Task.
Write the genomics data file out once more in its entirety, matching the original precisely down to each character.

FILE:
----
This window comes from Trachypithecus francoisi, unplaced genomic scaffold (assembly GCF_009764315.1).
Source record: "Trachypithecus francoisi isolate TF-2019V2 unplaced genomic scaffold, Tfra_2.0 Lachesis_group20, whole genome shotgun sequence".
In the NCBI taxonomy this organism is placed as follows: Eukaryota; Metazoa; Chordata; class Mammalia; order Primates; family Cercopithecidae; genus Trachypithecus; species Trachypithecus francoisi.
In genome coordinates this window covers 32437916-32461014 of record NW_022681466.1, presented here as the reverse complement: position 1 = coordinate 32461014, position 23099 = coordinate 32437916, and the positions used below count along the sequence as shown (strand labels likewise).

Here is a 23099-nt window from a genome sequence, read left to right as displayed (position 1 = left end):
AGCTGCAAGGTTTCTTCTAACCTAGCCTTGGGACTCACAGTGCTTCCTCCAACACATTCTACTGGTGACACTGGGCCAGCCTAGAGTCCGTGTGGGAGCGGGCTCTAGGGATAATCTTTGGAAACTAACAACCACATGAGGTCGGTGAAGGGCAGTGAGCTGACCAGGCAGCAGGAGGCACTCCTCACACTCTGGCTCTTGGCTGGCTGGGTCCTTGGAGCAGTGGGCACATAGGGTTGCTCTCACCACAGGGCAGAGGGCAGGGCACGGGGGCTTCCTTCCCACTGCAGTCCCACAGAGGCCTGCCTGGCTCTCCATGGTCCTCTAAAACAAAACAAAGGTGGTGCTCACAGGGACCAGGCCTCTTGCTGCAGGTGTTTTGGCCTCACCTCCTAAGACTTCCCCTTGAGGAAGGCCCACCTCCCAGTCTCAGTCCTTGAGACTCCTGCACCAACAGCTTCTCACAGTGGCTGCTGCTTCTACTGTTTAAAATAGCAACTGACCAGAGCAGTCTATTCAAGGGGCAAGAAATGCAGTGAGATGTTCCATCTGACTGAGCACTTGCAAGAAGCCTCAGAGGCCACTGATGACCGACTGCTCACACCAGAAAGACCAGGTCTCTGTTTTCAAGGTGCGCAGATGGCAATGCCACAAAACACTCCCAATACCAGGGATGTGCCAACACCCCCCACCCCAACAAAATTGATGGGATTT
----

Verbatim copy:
This window comes from Trachypithecus francoisi, unplaced genomic scaffold (assembly GCF_009764315.1).
Source record: "Trachypithecus francoisi isolate TF-2019V2 unplaced genomic scaffold, Tfra_2.0 Lachesis_group20, whole genome shotgun sequence".
In the NCBI taxonomy this organism is placed as follows: Eukaryota; Metazoa; Chordata; class Mammalia; order Primates; family Cercopithecidae; genus Trachypithecus; species Trachypithecus francoisi.
In genome coordinates this window covers 32437916-32461014 of record NW_022681466.1, presented here as the reverse complement: position 1 = coordinate 32461014, position 23099 = coordinate 32437916, and the positions used below count along the sequence as shown (strand labels likewise).

Here is a 23099-nt window from a genome sequence, read left to right as displayed (position 1 = left end):
AGCTGCAAGGTTTCTTCTAACCTAGCCTTGGGACTCACAGTGCTTCCTCCAACACATTCTACTGGTGACACTGGGCCAGCCTAGAGTCCGTGTGGGAGCGGGCTCTAGGGATAATCTTTGGAAACTAACAACCACATGAGGTCGGTGAAGGGCAGTGAGCTGACCAGGCAGCAGGAGGCACTCCTCACACTCTGGCTCTTGGCTGGCTGGGTCCTTGGAGCAGTGGGCACATAGGGTTGCTCTCACCACAGGGCAGAGGGCAGGGCACGGGGGCTTCCTTCCCACTGCAGTCCCACAGAGGCCTGCCTGGCTCTCCATGGTCCTCTAAAACAAAACAAAGGTGGTGCTCACAGGGACCAGGCCTCTTGCTGCAGGTGTTTTGGCCTCACCTCCTAAGACTTCCCCTTGAGGAAGGCCCACCTCCCAGTCTCAGTCCTTGAGACTCCTGCACCAACAGCTTCTCACAGTGGCTGCTGCTTCTACTGTTTAAAATAGCAACTGACCAGAGCAGTCTATTCAAGGGGCAAGAAATGCAGTGAGATGTTCCATCTGACTGAGCACTTGCAAGAAGCCTCAGAGGCCACTGATGACCGACTGCTCACACCAGAAAGACCAGGTCTCTGTTTTCAAGGTGCGCAGATGGCAATGCCACAAAACACTCCCAATACCAGGGATGTGCCAACACCCCCCACCCCAACAAAATTGATGGGATTT